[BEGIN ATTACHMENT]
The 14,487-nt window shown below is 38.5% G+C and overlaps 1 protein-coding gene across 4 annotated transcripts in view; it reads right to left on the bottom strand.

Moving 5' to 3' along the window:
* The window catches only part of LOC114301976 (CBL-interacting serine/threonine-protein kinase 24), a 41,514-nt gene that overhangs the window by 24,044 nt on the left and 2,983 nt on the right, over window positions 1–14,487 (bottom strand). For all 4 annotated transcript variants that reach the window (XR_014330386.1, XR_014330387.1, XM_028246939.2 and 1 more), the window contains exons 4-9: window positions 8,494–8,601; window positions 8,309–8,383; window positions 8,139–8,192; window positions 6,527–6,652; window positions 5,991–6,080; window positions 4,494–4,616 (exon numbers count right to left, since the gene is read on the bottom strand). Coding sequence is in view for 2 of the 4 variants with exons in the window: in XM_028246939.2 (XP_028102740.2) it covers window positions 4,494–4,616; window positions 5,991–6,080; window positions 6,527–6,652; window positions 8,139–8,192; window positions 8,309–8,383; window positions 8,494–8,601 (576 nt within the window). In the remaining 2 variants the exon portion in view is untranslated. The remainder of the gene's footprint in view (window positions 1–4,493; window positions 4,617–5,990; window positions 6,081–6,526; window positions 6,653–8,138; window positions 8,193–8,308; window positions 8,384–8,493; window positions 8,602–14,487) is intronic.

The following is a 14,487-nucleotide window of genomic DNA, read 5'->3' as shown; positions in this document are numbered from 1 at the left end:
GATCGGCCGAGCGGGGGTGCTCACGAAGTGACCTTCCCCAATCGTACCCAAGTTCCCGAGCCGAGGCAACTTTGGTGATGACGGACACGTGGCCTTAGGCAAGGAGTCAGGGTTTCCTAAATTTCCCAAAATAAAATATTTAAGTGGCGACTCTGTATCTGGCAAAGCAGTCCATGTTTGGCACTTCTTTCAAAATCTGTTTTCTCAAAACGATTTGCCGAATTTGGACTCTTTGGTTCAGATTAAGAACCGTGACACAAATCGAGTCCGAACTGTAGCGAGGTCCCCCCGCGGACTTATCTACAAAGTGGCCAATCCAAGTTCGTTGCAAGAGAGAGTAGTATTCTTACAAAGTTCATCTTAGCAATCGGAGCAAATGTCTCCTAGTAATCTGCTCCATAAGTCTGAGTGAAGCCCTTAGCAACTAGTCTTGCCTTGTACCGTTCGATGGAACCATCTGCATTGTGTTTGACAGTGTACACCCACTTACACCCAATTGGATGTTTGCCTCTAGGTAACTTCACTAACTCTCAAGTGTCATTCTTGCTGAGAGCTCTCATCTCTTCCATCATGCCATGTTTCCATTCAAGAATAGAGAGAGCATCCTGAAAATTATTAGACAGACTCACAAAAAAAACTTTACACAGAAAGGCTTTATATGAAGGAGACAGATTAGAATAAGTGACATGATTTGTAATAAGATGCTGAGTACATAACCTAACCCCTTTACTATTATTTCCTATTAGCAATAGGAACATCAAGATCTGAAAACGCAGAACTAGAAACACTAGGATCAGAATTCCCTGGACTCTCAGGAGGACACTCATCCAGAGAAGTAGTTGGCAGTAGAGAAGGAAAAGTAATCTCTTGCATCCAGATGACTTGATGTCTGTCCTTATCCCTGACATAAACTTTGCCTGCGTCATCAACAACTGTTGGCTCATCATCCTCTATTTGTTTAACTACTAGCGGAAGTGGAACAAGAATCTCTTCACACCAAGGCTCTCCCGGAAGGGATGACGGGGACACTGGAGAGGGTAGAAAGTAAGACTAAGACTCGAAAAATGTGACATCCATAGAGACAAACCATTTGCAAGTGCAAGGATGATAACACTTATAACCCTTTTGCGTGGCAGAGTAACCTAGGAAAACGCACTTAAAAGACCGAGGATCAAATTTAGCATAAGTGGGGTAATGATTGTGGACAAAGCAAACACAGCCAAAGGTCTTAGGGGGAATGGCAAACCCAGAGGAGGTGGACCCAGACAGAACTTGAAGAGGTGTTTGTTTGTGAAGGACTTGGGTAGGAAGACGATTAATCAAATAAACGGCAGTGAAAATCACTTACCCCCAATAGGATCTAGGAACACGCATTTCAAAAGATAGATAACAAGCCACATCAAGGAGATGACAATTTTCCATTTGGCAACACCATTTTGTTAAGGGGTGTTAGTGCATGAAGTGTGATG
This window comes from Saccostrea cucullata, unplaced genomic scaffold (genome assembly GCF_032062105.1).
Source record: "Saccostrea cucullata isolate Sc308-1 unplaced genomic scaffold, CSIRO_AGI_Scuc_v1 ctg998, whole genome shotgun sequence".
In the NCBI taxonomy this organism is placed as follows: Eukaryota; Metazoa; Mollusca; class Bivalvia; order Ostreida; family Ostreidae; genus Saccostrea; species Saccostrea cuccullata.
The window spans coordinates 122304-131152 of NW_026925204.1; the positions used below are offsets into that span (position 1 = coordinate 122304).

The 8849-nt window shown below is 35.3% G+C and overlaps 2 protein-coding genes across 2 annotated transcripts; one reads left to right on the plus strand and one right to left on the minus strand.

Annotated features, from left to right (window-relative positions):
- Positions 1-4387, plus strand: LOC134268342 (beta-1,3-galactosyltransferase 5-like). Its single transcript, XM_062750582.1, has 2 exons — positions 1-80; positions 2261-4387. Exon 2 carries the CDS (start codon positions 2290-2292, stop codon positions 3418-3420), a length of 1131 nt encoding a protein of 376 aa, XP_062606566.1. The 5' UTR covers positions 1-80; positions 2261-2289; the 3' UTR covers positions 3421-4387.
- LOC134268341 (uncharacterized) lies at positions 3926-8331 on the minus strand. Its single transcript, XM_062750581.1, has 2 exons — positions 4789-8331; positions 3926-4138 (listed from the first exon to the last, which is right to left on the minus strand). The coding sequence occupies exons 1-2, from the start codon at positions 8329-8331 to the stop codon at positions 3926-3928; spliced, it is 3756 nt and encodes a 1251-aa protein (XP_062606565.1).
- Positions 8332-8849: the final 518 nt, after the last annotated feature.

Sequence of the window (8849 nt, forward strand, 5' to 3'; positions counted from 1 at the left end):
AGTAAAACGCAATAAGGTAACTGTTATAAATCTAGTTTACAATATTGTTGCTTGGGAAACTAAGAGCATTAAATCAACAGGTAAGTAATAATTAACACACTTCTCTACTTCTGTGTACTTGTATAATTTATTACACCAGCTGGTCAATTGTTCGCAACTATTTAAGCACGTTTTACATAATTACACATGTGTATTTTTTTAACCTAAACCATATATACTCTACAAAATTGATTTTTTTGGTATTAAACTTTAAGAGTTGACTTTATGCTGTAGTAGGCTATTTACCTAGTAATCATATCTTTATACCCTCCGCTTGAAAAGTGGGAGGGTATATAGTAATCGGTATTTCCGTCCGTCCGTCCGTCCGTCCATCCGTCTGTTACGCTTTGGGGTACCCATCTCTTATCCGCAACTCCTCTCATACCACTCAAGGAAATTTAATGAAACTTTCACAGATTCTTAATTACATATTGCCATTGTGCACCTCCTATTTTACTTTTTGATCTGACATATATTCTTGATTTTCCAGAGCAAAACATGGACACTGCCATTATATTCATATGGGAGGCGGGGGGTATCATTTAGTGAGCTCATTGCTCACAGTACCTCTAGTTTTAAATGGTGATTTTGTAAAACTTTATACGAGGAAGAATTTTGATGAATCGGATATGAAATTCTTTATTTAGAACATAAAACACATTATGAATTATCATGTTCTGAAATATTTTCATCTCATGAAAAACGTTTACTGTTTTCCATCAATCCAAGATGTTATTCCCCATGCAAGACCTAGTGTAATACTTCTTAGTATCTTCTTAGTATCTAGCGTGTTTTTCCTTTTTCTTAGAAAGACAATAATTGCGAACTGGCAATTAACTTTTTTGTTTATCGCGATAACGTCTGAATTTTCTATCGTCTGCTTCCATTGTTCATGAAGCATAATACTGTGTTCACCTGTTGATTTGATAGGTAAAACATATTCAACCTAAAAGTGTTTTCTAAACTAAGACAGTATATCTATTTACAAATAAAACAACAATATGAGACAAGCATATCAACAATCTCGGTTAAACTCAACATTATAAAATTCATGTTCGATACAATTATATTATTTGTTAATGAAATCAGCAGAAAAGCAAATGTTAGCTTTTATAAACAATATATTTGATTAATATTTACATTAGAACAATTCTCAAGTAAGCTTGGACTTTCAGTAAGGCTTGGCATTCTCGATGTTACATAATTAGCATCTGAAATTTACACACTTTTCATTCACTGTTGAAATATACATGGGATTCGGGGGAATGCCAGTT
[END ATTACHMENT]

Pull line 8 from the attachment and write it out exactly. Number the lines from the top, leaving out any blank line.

In the NCBI taxonomy this organism is placed as follows: Eukaryota; Metazoa; Mollusca; class Bivalvia; order Ostreida; family Ostreidae; genus Saccostrea; species Saccostrea cuccullata.